Just because a particular employee has been put in charge of their colleagues, doesn’t mean that they’ll automatically assume the attributes that make a good leader. And this isn’t always such a bad thing; sometimes a manager just needs to be able to deal with what’s put in front of them, rather than coming up with a grand vision for the long-term. In many cases, a particular role will suit a particular skill set – and it’s important that the appointment is gotten right. For this reason, you might look to interim recruitment agencies to fill the gap while a long-term replacement is sought.
So, what exactly distinguishes a leader from a manager, and how can you tell the difference between the two? For the most part, it comes down to proactiveness. There’s no better illustration of this than the person’s vision.
A manager will implement a leader’s vision. They might do this by setting achievable goals and meeting them, but they always do so within the limits imposed on them by others. A leader, by contrast, will compose a vision that pushes beyond what the organization has already accepted as achievable. In this way, they’ll push the organization forward.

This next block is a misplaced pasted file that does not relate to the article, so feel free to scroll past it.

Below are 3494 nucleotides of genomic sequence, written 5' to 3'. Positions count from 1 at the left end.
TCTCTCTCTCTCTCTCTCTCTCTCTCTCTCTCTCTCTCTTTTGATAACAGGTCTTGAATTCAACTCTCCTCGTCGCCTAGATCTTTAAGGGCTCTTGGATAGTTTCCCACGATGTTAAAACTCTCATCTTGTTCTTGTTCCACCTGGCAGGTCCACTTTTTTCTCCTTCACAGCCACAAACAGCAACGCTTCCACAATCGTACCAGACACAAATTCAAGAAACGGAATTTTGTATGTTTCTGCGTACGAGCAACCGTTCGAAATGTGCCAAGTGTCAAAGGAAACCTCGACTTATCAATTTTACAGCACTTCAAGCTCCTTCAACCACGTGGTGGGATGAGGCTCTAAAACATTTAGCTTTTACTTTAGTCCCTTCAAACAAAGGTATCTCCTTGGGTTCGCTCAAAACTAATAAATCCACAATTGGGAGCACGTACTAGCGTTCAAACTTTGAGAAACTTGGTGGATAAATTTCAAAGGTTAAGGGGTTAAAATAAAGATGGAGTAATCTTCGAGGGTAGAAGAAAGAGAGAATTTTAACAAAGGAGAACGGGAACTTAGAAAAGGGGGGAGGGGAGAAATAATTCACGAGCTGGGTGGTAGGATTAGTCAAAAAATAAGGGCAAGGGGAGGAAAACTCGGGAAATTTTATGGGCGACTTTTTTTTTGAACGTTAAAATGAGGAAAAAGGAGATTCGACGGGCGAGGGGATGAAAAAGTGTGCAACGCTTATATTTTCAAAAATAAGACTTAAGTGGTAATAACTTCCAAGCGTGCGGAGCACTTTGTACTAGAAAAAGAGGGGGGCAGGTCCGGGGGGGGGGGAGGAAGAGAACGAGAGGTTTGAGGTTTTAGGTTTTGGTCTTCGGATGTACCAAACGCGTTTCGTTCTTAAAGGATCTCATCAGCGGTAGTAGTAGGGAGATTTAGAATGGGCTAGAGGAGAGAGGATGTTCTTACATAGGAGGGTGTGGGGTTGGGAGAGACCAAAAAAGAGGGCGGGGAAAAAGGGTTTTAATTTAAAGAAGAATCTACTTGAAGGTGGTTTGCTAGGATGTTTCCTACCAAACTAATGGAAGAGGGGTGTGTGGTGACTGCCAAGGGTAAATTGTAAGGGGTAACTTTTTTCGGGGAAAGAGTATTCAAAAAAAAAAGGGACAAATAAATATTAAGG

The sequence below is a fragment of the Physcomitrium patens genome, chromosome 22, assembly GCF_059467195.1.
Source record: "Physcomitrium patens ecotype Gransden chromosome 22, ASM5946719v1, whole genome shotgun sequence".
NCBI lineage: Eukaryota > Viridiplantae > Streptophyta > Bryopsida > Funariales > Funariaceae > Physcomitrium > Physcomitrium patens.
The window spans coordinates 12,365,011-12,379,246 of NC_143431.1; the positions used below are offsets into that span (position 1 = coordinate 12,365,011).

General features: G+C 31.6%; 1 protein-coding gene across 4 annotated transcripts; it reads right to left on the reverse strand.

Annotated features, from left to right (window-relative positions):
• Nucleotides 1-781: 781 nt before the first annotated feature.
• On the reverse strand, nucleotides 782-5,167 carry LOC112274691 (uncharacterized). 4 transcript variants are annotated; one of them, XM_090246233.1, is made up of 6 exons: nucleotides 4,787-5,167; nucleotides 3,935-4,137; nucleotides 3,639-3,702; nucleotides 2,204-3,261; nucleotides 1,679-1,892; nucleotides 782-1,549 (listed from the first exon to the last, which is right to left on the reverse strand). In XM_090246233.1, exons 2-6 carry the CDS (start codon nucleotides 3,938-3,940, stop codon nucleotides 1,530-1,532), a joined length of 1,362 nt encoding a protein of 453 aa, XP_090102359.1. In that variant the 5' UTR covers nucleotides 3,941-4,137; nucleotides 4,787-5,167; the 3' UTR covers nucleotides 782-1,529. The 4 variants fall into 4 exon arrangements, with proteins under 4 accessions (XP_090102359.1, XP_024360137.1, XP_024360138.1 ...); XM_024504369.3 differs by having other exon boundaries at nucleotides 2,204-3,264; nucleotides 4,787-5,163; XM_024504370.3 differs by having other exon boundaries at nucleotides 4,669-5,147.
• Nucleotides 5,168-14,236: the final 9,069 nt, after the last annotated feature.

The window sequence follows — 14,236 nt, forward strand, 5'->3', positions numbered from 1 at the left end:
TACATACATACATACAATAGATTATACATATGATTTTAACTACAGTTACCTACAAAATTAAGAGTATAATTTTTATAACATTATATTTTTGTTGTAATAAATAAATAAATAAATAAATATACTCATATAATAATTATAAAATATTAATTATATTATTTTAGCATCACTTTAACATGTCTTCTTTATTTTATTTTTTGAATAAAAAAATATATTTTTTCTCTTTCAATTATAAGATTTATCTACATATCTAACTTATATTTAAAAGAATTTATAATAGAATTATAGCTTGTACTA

Challenging the Status Quo
Coming up with a vision isn’t worth a thing if you lack the confidence and the ability to persuade other people. Thinking outside the box confers inherent risk, but a leader will have the ability to persuade and inspire others that those risks are worthwhile. By contrast, a manager will look to maintain the status quo – they’re agents of stability rather than of change.
Anticipation & Detail
A manager will need to be able to oversee the efforts of a given team on a day-to-day basis. That means being able to keep track of all the moving parts and pay attention to small details that might trip the organization up. A leader, by contrast, will focus more on the bigger picture.
A leader should be able to inspire everyone to perform their roles to a high standard. That means getting everyone to buy into the vision, but it also means getting everyone to buy into the person offering it. Honesty and integrity matter a great deal; a leader should be able to persuade everyone to back them. Communication is important to a manager, too; but only in a more technical sense. They should be able to establish the rules under which their charges will operate, and the standards they’ll need to work towards.
A manager will tend to be more focused on looking after the needs of employees directly. They should be able to listen to the needs and problems of staff and establish themselves as someone who can be approached whenever things are going wrong. That way, problems can be eliminated and the workplace optimized. While these are desirable skills in a leader, too, they tend not to be so important for higher-ranking leadership roles.